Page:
This report draws on insights and analysis by a number of experts to consider whether and how the EU would be able to deal with a total cut-off from Russian gas supplies going into the winter of 2022 and out to 2025 without jeopardizing medium-term energy and climate targets.
The report includes a list of ‘structural levers’ that could be pulled this winter, to plug gaps that would be left by the withdrawal of Russian gas. They are not intended as recommendations, but rather as a list of emergency measures, which governments may be forced to turn to in the coming months. However, the report does contain six recommendations around support for wind, solar, efficiency and electrification, that policymakers should consider to ensure that European states emerge from this crisis stronger, and are still able to meet medium-term energy and climate targets.
The analyses conducted confirm that there is a path for Europe to secure its energy supply over the next winters and into 2025, and to do so in conformity with its medium-term climate commitments. The key to this lies in the EU rapidly and fully implementing two recently announced programmes (‘Fit for 55’ and ‘REPowerEU’) and depends on European countries launching programmes supporting additional energy security levers. Options for these short-term levers may include a mix of aggressive deployment of renewables, energy efficiency, and electrification, a temporary increase in the use of fossil fuels such as coal or biomass, as well as a temporary ramp-up of LNG imports over the next 36 months, which can be achieved without requiring the construction of new onshore or piped gas infrastructure projects.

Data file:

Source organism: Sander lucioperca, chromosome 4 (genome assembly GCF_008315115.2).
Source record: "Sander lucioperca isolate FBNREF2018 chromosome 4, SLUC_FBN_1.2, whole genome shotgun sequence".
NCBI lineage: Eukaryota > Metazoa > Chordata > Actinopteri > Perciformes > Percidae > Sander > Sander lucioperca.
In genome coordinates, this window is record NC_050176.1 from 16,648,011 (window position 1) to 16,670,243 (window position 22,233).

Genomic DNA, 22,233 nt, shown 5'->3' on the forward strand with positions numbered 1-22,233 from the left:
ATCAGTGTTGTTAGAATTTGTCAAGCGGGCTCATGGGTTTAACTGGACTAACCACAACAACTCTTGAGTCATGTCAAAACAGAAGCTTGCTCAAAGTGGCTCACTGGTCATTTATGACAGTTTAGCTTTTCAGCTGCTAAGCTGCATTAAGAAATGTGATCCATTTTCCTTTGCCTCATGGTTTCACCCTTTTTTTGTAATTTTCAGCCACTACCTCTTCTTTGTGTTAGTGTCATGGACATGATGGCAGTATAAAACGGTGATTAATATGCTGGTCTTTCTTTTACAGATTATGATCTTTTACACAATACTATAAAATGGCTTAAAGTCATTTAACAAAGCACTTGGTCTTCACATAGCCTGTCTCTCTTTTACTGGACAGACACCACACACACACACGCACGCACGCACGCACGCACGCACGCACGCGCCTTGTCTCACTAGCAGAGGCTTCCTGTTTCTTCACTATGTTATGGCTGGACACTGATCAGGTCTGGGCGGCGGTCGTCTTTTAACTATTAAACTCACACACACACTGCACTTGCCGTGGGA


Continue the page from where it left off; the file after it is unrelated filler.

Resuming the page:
A focus on accelerating and scaling up the deployment of clean energy solutions would also lead to a rapid structural decline in overall gas demand beyond 2025. This would mean that there is no need for new gas infrastructure and also ensure that there is a clear exit path from the inevitable near-term plateau in coal use.
This paper is published by the European Climate Foundation (ECF) with significant support and contribution from the William and Flora Hewlett Foundation. McKinsey & Company supported the analysis and synthesis of the data and information provided in this paper. The paper draws on the analysis carried out by several researchers and grantee partners of ECF and the Hewlett Foundation, including the Rhodium Group, Agora Energiewende, University of Maryland, and National Renewable Energy Laboratory. The European Climate Foundation cannot be held responsible for any use which may be made of the information contained or expressed therein.